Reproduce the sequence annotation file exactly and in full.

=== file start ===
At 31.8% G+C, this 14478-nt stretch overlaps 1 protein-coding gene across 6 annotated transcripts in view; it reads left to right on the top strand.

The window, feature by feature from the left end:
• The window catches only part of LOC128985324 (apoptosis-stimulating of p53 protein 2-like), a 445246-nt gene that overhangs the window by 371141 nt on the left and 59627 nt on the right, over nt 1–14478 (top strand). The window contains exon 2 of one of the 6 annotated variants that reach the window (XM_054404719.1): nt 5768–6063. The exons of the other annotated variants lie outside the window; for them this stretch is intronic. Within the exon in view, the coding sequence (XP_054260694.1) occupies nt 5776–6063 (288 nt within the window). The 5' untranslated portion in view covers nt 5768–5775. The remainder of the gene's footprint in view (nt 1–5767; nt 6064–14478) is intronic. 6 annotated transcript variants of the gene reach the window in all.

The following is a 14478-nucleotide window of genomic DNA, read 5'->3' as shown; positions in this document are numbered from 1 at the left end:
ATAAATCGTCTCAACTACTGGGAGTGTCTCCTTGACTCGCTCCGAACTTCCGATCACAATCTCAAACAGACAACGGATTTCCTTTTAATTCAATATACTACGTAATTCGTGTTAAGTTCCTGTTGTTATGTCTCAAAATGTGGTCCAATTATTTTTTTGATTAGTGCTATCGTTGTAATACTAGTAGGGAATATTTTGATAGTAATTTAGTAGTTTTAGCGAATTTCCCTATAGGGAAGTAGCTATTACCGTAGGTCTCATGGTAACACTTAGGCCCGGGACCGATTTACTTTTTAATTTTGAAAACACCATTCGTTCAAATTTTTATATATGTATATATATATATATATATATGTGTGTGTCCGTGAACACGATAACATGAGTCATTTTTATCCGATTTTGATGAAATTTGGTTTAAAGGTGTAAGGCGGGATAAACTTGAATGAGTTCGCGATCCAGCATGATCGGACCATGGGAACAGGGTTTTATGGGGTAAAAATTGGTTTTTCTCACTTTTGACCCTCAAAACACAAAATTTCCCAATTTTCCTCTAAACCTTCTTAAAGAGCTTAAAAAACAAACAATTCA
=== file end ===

At 31.8% G+C, this 14478-nt stretch overlaps 1 protein-coding gene across 6 annotated transcripts in view; it reads left to right on the top strand.

The window, feature by feature from the left end:
• The window catches only part of LOC128985324 (apoptosis-stimulating of p53 protein 2-like), a 445246-nt gene that overhangs the window by 371141 nt on the left and 59627 nt on the right, over nt 1–14478 (top strand). The window contains exon 2 of one of the 6 annotated variants that reach the window (XM_054404719.1): nt 5768–6063. The exons of the other annotated variants lie outside the window; for them this stretch is intronic. Within the exon in view, the coding sequence (XP_054260694.1) occupies nt 5776–6063 (288 nt within the window). The 5' untranslated portion in view covers nt 5768–5775. The remainder of the gene's footprint in view (nt 1–5767; nt 6064–14478) is intronic. 6 annotated transcript variants of the gene reach the window in all.

The following is a 14478-nucleotide window of genomic DNA, read 5'->3' as shown; positions in this document are numbered from 1 at the left end:
ATAAATCGTCTCAACTACTGGGAGTGTCTCCTTGACTCGCTCCGAACTTCCGATCACAATCTCAAACAGACAACGGATTTCCTTTTAATTCAATATACTACGTAATTCGTGTTAAGTTCCTGTTGTTATGTCTCAAAATGTGGTCCAATTATTTTTTTGATTAGTGCTATCGTTGTAATACTAGTAGGGAATATTTTGATAGTAATTTAGTAGTTTTAGCGAATTTCCCTATAGGGAAGTAGCTATTACCGTAGGTCTCATGGTAACACTTAGGCCCGGGACCGATTTACTTTTTAATTTTGAAAACACCATTCGTTCAAATTTTTATATATGTATATATATATATATATATATGTGTGTGTCCGTGAACACGATAACATGAGTCATTTTTATCCGATTTTGATGAAATTTGGTTTAAAGGTGTAAGGCGGGATAAACTTGAATGAGTTCGCGATCCAGCATGATCGGACCATGGGAACAGGGTTTTATGGGGTAAAAATTGGTTTTTCTCACTTTTGACCCTCAAAACACAAAATTTCCCAATTTTCCTCTAAACCTTCTTAAAGAGCTTAAAAAACAAACAATTCA